Why are addictions so hard to break?


Why do addicts want higher and higher doses of a drug, even if it’s ruining their lives?

Why do people spend endlessly on gambling only even though it saps their financial resources?

Why do people that are addicted to junk food even though it’s fattening them up?

When it comes to how addiction works, drug addicts are not so different from those who get addicted to seemingly less harmful behaviors like food addiction.

We like to think of drug addicts as those who’ve deviated from ‘normal’ behavior, but the truth is we’ve all engaged in that seemingly abnormal behavior at least once in our life.

addictive behaviour
You can be addicted to a wide range of things, from pharmaceutical pills to alcohol (substance abuse) and shopping to gambling (behavioral addiction).

How addiction works

Without going much into the neurological details, I’ll briefly explain what happens in the brain once we get addicted to some substance or activity. For the sake of simplicity, let’s assume it’s a drug.

Every time you hear about addiction, you’ll invariably hear the name ‘dopamine’. Dopamine is a neurotransmitter that performs many functions in the brain, the most significant and famous ones being ‘learning about rewards’ and giving us that pleasurable feeling.1

When a person takes a drug that stimulates the release of dopamine, he feels extreme pleasure and is motivated to take the drug again to feel the same high.

Next time he takes the drug, the level of excitement and pleasure isn’t usually the same as the previous time. This is because indulging in addictive behaviors makes our brain dopamine resistant- a sort of desensitization.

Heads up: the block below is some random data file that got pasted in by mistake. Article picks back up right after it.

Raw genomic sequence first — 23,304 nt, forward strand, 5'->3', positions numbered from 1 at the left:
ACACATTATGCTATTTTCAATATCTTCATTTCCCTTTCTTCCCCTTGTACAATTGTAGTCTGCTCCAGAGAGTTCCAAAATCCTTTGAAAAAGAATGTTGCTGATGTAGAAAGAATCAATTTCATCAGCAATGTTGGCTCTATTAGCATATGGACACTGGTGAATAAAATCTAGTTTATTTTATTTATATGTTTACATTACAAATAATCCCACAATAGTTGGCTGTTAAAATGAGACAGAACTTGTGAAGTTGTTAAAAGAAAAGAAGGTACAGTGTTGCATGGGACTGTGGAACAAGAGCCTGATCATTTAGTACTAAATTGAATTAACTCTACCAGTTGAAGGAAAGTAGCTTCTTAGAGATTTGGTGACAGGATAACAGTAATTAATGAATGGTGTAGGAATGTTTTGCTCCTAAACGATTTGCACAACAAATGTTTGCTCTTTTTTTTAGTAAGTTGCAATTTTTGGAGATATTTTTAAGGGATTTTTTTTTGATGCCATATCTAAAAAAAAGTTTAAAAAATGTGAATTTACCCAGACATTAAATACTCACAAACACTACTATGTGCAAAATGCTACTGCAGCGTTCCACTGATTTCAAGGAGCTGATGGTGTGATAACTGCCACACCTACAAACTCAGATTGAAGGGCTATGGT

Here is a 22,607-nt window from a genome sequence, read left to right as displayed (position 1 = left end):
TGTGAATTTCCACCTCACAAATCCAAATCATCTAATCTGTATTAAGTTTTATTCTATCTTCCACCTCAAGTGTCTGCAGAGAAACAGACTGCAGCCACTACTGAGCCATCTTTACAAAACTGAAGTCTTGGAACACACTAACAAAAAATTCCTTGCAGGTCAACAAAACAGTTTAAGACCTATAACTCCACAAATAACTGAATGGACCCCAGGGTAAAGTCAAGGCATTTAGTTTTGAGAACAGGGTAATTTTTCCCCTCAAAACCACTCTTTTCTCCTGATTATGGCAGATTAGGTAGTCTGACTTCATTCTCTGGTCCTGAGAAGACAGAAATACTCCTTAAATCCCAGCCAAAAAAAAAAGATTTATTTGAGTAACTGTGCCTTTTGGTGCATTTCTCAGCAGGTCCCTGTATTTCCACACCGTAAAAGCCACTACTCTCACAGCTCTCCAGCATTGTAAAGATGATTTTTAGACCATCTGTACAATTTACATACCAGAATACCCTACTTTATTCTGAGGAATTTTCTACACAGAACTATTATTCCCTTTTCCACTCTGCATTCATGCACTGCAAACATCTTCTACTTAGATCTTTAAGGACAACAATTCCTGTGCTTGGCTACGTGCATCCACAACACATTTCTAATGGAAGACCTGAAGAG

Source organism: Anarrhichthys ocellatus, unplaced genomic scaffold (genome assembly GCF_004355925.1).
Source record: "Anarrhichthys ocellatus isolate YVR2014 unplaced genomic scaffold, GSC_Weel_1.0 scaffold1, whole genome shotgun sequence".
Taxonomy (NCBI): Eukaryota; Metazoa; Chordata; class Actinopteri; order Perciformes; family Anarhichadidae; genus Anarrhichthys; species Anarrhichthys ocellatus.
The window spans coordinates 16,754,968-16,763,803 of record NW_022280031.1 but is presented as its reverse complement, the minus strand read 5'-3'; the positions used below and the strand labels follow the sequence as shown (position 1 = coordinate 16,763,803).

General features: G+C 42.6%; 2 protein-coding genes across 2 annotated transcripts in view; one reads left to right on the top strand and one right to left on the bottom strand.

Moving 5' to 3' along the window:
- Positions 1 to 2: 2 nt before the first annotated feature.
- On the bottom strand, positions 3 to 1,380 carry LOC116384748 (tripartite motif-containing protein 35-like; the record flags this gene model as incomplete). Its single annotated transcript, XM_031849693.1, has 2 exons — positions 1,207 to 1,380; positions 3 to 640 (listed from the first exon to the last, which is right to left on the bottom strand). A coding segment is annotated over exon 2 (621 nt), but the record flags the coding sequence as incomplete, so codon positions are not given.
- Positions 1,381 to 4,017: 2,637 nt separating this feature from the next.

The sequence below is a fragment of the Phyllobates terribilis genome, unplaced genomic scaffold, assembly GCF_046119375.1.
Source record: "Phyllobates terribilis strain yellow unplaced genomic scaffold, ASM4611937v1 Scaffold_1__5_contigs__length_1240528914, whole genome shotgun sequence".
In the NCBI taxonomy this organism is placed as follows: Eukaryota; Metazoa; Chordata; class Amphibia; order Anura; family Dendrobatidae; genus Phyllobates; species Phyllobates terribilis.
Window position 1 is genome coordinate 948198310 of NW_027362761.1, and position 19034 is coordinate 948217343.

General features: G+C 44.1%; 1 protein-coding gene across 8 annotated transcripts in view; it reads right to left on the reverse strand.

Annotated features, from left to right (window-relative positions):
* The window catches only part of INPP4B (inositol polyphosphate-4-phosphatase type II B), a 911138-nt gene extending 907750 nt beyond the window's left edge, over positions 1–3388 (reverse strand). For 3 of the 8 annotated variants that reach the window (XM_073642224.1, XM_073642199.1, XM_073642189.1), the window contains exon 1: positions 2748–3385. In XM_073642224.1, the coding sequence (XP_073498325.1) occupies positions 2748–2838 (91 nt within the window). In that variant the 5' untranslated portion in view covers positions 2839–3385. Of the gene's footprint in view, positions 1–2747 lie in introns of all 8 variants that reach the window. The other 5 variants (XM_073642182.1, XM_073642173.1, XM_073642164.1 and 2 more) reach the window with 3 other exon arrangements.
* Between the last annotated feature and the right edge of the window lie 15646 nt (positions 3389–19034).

What that means is the more we indulge in addictive behaviors, the harder it becomes for our brain to release dopamine, except when we take higher doses of a drug. The same amount of dopamine that was released by, say 5 shots of a drug the previous time is now released by taking 10 shots.

So an addict becomes motivated to take the drug again and again in higher quantities to experience the same level of pleasure as the previous time.

This dopamine resistance phenomenon not only happens with drug addiction but with other types of addictive behaviors as well because the neurology of addiction is more or less the same.

One of the reasons why binge eaters and compulsive masturbators can’t seem to get enough and stop their behavior is because of this decrease in dopamine production.

When their dopamine levels decrease, they find other normal life activities less enjoyable and non-exciting, even if they liked doing them before.

In other words, addictive behavior makes us crave only addictive behavior, and we find everything else boring, dull, and colorless, thanks to our brain’s reduced ability to release the neurotransmitter. 

It’s never too late

The brain has an amazing capacity to change itself in response to the changes in behavior that we incorporate in ourselves. Known as neuroplasticity2, the implication for addiction is that addiction is essentially a skill that the brain can unlearn.

The basic idea is this- if we consciously change our behavior, then our brain structure also changes in a way that supports or promotes that behavior.

This means that even if you’ve developed significant dopamine resistance due to your past addictive behaviors, you can always recover if choose to.

For some, it may take days, and for others, weeks or even months, depending on how long they’ve been addicted or their genetic predisposition before the brain reverts back to its normal level of dopamine-releasing mechanism.

If you’re an addict and you give up your addictive behaviors now, you’ll already have started on the path of restoring your brain settings back to default, and you’ll gradually start enjoying other life activities that you loved before your addiction took over your life.

The longer you hold on to your addiction, the harder will it be for you to recover.


  1. Volkow, N. D., Fowler, J. S., & Wang, G. J. (2002). Role of dopamine in drug reinforcement and addiction in humans: results from imaging studies. Behavioural pharmacology13(5-6), 355-366.
  2. Madsen, H., Brown, R., & Lawrence, A. (2012). Neuroplasticity in addiction: cellular and transcriptional perspectives. Frontiers in molecular neuroscience5, 99.